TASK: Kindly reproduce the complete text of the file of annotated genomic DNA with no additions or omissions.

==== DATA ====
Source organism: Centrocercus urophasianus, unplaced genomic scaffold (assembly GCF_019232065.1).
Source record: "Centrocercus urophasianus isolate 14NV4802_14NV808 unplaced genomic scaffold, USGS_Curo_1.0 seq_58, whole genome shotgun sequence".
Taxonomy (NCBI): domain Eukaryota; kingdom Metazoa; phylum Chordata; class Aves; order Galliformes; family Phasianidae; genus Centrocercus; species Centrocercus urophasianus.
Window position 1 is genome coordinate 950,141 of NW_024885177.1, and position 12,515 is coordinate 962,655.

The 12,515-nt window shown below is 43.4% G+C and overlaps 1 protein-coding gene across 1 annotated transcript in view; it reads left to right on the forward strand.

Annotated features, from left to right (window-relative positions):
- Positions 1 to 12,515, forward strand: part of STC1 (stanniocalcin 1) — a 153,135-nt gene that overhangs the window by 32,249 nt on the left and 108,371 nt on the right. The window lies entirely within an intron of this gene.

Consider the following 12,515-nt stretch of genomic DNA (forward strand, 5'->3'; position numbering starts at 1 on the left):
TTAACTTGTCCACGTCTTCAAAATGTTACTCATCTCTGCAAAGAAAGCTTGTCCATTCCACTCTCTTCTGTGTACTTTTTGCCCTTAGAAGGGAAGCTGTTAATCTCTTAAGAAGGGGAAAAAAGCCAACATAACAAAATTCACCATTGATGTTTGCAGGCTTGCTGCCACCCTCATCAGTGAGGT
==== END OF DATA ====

Source organism: Centrocercus urophasianus, unplaced genomic scaffold (assembly GCF_019232065.1).
Source record: "Centrocercus urophasianus isolate 14NV4802_14NV808 unplaced genomic scaffold, USGS_Curo_1.0 seq_58, whole genome shotgun sequence".
Taxonomy (NCBI): domain Eukaryota; kingdom Metazoa; phylum Chordata; class Aves; order Galliformes; family Phasianidae; genus Centrocercus; species Centrocercus urophasianus.
Window position 1 is genome coordinate 950,141 of NW_024885177.1, and position 12,515 is coordinate 962,655.

The 12,515-nt window shown below is 43.4% G+C and overlaps 1 protein-coding gene across 1 annotated transcript in view; it reads left to right on the forward strand.

Annotated features, from left to right (window-relative positions):
- Positions 1 to 12,515, forward strand: part of STC1 (stanniocalcin 1) — a 153,135-nt gene that overhangs the window by 32,249 nt on the left and 108,371 nt on the right. The window lies entirely within an intron of this gene.

Consider the following 12,515-nt stretch of genomic DNA (forward strand, 5'->3'; position numbering starts at 1 on the left):
TTAACTTGTCCACGTCTTCAAAATGTTACTCATCTCTGCAAAGAAAGCTTGTCCATTCCACTCTCTTCTGTGTACTTTTTGCCCTTAGAAGGGAAGCTGTTAATCTCTTAAGAAGGGGAAAAAAGCCAACATAACAAAATTCACCATTGATGTTTGCAGGCTTGCTGCCACCCTCATCAGTGAGGT